Indonesia is losing its most pristine forests at an increasing pace, a trend that is depriving humanity of a vital natural ally in efforts to limit the impact of global warming.
These Indonesian forests – important not only for the carbon they store but also for their biological richness – shrank by 38 percent between 2000 and 2012, according to a detailed analysis of images from US Landsat satellites. That's 24,000 square miles of timber.
The research covers changes to mature, natural forests where no clearing has yet taken place or where the forest has been used to a certain degree but still stores vast amounts of carbon and hosts significant biodiversity. Both fall into the study's definition of primary forest.
Some 98 percent of the loss occurred in primary forests that have been somewhat degraded, according to the analysis, led by Belinda Margono, a graduate research assistant at the University of Maryland at College Park on leave from the Indonesian Ministry of Forestry. Some 40 percent of the losses came from forests where clearing forests either is under tight restrictions or is illegal.
Throughout the period, the rate at which Indonesia lost primary forests increased, reaching 3,200 square miles a year for 2012 – a year after the government imposed a moratorium on felling trees in primary forests. The 2012 loss was nearly double the area that Brazil lost the same year, according to the study.
Indeed, Brazil has made enormous strides in reducing deforestation during the past eight years, researchers note, although it saw an uptick in forest losses in 2013. Still, Indonesia's losses have shot past those of Brazil, which historically has had the highest rates of tropical-forest losses. And Indonesia has only about one-quarter of the area of Brazil's forests.
Moreover, losses in Indonesia are increasing in primary forests growing in and around wetlands, whose peat represents a huge pool of stored carbon – carbon released when the forests are cleared and the wetlands are drained to make way for industrial-scale agriculture. Dry peat also is prone to fires, which can smoulder or burn for years below ground and touch off forest fires above ground.
"It's brutal," says Matthew Hansen, a professor of geographic sciences at the University of Maryland and a member of the research team reporting the results published online by the journal Nature Climate Change this week. "The news is bad, right down the line."
Deforestation can have a profound effect on greenhouse-gas emissions. In 2011, Indonesia was the 10th largest source of greenhouse-gas emissions (if the contribution from deforestation and other land-use changes is omitted), emissions data gathered by the World Resources Institute show. When land-use changes are included, Indonesia rose to No. 7.
In China, the US, Europe, India, and Russia, forests reduced overall greenhouse-gas emissions from burning fossil fuel and producing cement.
The study grew out of work Dr. Hansen and colleagues published in November that used data from Landsat satellites to reveal a net decline in global forest cover of about 580,000 square miles between 2000 and 2012. At the time, Hansen and his colleagues highlighted Brazil's declining losses and Indonesia's increasing losses.
But forest cover is a broad gauge; by itself it doesn't distinguish between primary forests and tree farms, nor does it distinguish losses to logging or farming from losses to wildfire or disease.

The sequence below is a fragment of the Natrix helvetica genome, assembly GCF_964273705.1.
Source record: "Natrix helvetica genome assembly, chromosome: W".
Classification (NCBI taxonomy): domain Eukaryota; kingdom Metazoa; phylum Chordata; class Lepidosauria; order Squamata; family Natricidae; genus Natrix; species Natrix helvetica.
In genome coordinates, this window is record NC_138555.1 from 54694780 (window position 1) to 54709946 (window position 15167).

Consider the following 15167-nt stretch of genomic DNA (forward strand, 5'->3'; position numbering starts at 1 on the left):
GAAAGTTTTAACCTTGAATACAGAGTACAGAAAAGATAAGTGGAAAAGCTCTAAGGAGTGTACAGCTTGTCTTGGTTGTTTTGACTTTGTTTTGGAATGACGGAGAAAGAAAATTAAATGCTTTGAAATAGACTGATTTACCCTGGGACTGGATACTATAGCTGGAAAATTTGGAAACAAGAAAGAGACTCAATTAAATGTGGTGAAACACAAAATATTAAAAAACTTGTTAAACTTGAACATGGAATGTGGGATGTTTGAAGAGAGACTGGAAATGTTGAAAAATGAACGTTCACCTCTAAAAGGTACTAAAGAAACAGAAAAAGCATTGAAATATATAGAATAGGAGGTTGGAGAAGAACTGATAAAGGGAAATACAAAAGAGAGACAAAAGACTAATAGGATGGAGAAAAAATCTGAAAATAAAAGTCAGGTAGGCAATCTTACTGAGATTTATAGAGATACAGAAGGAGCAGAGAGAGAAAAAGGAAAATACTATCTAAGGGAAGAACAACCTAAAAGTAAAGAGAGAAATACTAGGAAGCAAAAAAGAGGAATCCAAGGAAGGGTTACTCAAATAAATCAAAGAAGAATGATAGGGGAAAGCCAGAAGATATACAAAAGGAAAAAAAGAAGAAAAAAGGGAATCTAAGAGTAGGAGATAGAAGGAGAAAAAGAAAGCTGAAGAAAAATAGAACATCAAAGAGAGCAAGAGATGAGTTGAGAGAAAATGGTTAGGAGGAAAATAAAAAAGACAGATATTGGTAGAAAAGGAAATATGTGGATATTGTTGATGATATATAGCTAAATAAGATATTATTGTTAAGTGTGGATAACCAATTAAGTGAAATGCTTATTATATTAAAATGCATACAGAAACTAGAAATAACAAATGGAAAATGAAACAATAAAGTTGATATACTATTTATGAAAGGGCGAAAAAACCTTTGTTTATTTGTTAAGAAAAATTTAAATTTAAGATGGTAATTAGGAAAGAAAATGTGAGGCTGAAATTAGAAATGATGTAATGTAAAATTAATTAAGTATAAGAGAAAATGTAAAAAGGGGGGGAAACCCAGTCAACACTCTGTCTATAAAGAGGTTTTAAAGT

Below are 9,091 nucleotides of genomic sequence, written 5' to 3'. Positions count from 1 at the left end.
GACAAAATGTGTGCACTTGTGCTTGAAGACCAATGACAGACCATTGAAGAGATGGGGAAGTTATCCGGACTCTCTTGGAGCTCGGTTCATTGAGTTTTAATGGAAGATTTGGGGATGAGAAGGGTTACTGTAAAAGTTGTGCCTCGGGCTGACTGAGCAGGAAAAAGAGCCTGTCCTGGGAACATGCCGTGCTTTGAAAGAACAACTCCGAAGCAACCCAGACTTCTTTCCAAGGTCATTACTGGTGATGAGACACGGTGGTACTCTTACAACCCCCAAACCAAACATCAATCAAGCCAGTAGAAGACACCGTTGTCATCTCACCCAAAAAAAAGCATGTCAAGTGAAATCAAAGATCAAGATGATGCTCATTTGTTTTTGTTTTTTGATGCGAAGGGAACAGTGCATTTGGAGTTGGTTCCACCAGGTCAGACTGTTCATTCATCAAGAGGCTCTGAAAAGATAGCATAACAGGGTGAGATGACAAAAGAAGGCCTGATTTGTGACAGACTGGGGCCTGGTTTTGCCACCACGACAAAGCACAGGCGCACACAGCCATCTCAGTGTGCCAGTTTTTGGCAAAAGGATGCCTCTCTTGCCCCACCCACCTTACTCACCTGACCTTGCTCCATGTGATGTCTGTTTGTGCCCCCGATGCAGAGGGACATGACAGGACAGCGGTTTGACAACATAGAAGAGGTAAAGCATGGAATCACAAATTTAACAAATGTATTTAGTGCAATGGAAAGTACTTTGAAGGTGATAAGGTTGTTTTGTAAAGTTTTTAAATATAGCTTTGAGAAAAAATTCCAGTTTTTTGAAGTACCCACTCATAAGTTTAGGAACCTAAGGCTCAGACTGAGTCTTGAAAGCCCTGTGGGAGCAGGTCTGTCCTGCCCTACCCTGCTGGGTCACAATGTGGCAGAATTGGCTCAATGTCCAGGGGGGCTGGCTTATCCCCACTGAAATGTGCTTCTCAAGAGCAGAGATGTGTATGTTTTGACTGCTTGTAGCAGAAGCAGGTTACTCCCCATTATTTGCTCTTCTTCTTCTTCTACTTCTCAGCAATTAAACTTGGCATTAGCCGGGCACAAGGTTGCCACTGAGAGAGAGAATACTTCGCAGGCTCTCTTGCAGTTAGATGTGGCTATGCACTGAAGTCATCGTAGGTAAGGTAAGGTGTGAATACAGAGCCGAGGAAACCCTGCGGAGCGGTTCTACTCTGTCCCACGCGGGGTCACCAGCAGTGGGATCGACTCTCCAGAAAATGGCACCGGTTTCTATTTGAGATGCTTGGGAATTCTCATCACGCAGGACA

Other researchers, as well as the Indonesian government, used the "brush too broad" argument to push back on the results. This prompted Ms. Margono's team to dig more deeply into the Landsat data to see what they held for Indonesia. Poring over Landsat pixels, she broke down forests by general location – wetlands, lowlands, and mountains – as well as by the the Indonesian government's forest-use categories.
"This is an incredible amount of detailed work," says Doug Boucher, director of climate research and analysis for the Union of Concerned Scientists in Washington, who focuses on looking for ways to reduce deforestation and other land-use changes that contribute CO2 emissions to the atmosphere.
"Unfortunately, it will be necessary for some countries," as tropical-forest conservation and even reforestation become more deeply ingrained in a new global climate agreement, currently being negotiated with an aim toward including all countries in efforts to apply the brakes to human-triggered climate change.
"Indonesia is one of them," he adds, noting a disconnect between what Indonesia officially reports and what is happening on the ground.
Official Indonesian numbers indicate that deforestation in primary forests declined between 2000 and 2012. But the Margono-led analysis indicated otherwise and dovetails with trends shown in the UN Food and Agriculture Organization's 2010 Forest Resources Assessment.
The government is serious about curbing deforestation, says Fred Stolle, a senior analyst at the World Resources Institute in Washington, who has been working with the Indonesians on forestry issues.
Even so, the issue pits the nation's forestry and agriculture ministries against the environment ministry. And local enforcement is spotty.
Although Indonesia has overtaken Brazil in annual forest losses, Margono and colleagues caution that Brazil may be on the verge of reversing its remarkable success.
Revised regulations adopted two years ago, for instance, allow landowners to clear riverbanks and hillsides that previously had been protected, even as they impose tighter requirements on landowners to report the forested extent of their holdings. Brazil's lead public defender reportedly has filed 39 challenges to 39 provisions of the regulations, arguing that they fly in the face of the government's obligation to protect the environment.